HTTP/1.0 200 OK Content-Type: text/html A New Age of Reefer Madness
Pubdate: Sun, 09 Dec 2001
Source: Blade, The (OH)
Copyright: 2001 The Blade
Author: Ann McFeatters
Note: Ann McFeatters is chief of The Blade's national bureau.
Bookmark: (Hemp)
Bookmark: (Hutchinson, Asa)


WASHINGTON -- And now for something completely different, to borrow a 
phrase from Monty Python.

The three earnest young men burdened with plastic bags came to the office 
bearing food. Pretzels with seeds. A snack bar. An energy bar. Tortilla chips.

Never mind the caloric sin. We're talking serious evil here.

Or so the government says.

Unless you are an avid reader of the Federal Register and perused the tiny 
print of almost undecipherable bureaucratese on pages 51539 through 51544, 
you might have missed it - but the government has returned to normal.

The Drug Enforcement Administration, under the direction of Asa Hutchinson, 
the former GOP congressman from Arkansas, has announced rules to ban 
certain brands of a wide variety of foods - beer, cheese, coffee, corn 
chips, energy drink, flour, ice cream, snack bars, salad oil, soda, and 
veggie burgers" - if they contain trace amounts of THC.

THC, as those who came of age in the 1960s know well, is 
tetrahydrocannabinol. As the DEA succinctly explains: "That's the 
hallucinogenic substance in marijuana that causes the psychoactive effect 
or high."

The THC found in certain brands of the above-mentioned food comes from 
hempseeds and hempseed oil, popular with some "natural food" manufacturers 
because they are high in protein and serve as a fatty acid supplement - 
"good fats" that doctors like. But the DEA says such foods are now 
controlled substances illegal for everyone.

Makers of foods with hempseeds or oil, with $5 million in annual sales,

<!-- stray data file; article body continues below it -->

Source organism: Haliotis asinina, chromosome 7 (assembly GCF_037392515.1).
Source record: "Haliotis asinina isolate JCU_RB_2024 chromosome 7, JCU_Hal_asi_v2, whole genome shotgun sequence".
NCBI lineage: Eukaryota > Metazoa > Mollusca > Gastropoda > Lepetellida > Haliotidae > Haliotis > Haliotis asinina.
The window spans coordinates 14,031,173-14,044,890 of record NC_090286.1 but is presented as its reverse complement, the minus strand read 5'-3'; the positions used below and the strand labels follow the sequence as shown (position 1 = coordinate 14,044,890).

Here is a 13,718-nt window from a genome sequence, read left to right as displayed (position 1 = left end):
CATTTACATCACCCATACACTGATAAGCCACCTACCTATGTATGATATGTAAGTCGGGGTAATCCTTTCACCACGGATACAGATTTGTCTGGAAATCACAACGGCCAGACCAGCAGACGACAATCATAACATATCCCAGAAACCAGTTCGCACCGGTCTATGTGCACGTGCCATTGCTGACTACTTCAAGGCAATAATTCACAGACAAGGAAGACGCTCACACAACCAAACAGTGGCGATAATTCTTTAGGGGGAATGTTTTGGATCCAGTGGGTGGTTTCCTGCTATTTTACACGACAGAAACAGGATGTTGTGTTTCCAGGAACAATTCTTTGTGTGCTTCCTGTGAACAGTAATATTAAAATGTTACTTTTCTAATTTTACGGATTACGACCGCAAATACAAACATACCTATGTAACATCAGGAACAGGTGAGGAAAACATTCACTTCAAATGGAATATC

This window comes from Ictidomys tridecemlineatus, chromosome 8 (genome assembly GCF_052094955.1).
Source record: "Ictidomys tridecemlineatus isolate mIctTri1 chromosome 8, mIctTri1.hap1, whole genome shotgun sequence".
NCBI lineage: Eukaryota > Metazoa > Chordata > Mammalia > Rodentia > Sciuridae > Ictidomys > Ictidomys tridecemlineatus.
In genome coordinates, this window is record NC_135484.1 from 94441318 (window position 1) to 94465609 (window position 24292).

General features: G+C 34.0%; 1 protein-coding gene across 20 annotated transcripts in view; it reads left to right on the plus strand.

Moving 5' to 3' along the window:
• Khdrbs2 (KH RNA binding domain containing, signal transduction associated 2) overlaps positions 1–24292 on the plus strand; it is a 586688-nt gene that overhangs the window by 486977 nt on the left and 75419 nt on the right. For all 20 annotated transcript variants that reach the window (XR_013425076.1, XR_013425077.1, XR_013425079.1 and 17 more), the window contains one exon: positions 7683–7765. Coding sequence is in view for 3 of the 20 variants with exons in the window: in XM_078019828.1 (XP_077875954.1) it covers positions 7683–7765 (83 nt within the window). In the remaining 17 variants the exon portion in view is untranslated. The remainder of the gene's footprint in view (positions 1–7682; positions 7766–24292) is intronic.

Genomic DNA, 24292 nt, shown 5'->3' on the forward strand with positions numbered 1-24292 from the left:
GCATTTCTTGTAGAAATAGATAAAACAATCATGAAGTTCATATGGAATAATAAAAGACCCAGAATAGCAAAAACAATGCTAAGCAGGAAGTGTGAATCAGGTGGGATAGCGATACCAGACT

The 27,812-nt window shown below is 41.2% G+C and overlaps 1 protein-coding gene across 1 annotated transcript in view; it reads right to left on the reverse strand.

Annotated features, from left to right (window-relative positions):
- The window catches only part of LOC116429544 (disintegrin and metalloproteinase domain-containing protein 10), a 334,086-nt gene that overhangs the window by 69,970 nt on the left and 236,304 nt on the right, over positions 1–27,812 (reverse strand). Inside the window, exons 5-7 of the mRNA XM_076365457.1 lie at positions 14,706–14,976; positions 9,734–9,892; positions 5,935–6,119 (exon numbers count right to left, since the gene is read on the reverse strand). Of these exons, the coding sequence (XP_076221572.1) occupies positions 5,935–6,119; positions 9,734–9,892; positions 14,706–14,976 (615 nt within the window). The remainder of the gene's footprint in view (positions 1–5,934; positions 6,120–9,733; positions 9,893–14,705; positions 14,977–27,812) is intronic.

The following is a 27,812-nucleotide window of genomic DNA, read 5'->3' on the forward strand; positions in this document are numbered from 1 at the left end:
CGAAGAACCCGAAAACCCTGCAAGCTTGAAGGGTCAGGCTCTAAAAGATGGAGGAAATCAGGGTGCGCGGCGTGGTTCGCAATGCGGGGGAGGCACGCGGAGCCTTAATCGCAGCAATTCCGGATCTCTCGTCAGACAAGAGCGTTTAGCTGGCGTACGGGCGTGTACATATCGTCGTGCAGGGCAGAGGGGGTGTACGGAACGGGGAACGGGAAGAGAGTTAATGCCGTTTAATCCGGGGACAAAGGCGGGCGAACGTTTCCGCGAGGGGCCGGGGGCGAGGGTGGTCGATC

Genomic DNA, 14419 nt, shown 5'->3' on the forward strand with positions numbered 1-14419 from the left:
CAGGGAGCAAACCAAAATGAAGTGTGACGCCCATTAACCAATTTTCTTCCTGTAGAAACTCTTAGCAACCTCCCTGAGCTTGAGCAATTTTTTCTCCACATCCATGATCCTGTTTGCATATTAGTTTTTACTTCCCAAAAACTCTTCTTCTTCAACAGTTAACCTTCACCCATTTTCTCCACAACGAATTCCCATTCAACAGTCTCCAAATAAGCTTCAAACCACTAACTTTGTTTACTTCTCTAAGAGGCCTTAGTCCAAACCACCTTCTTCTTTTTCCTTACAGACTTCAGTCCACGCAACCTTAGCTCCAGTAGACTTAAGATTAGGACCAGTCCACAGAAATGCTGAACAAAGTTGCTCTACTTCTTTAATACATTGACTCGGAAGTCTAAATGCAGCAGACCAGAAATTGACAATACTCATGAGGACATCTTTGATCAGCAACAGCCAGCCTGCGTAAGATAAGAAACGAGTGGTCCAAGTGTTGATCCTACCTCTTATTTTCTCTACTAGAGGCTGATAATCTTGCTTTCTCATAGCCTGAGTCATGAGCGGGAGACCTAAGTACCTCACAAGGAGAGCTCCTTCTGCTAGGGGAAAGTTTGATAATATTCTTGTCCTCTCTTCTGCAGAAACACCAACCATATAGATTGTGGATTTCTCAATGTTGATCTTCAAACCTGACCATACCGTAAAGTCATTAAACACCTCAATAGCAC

argue that the amount of THC is so infinitesimal that only inhumanly high 
consumption of them would be required to get high. They liken it to getting 
a buzz from eating the opiate-containing poppy seeds on bagels or the 
alcohol in orange juice.

But the Controlled Substances Act says that any consumption of THC is 
forbidden and that any food that contains it is no longer to be sold, 
distributed, or eaten.

Says the DEA: "If you wish to err on the side of caution, you may freely 
dispose of the product. As stated in the rules that DEA published on Oct. 
9, 2001, anyone who has purchased a food or beverage product that contains 
THC has 120 days (until Feb. 6, 2002) to dispose of the product without 
penalty under federal law."

After Feb. 6, it will be illegal to sell or import any hemp-containing foods.

The DEA, in its wisdom, notes that birdseed with cannabis seeds, clothing 
such as hats, shirts, and shoes, cosmetics, lotion, paper, rope, twine, 
shampoo, and soap, which also can contain hemp, are not illegal. "Based on 
the information currently available, DEA believes that [such products] do 
not cause THC to enter the human body and are therefore legal."

Confronted with the thought that the government is investing time, money, 
and energy in such a campaign during a time of war is, possibly, 
ridiculous, Mr. Hutchinson says, "Many Americans do not know that hemp and 
marijuana are both parts of the same plant and that hemp cannot be produced 
without producing marijuana."

Not surprisingly, supporters of food with hempseed oil have gone to court, 
beseeching the U.S. Court of Appeals for the 9th Circuit to block the DEA 
rule. The DEA says it is permitted to issue the ban on THC-laced products 
without a formal rule-making procedure although the public may comment 
until tomorrow.

"It's like the judge announcing the verdict before the trial," complained 
John Young, a lawyer for the hemp-food lawsuit, to the National Law Journal.

Groups that are applauding the DEA action, such as the conservative Family 
Research Council, say food with hempseeds sends a pro-drug message to 
children and is camouflage for a campaign to legalize marijuana.

The other day, confronted by a man in Florida who said the government was 
not responding to his needs, President Bush muttered, "I can't stand 

Mr. Bush remembered that the cameras were rolling and said he appreciated 
"the hard-working people who care enough to work for the government. But 
what I don't like is systems that get so cumbersome that those who are 
trying to help you don't get the product out."

In the course of writing this column I have munched on the 120-calorie corn 
chips, the 220-calorie pretzels, and the 170-calorie snack bar. In truth, I 
feel nothing but my waistband. And a curious desire to watch Monty Python's 
Flying Circus.
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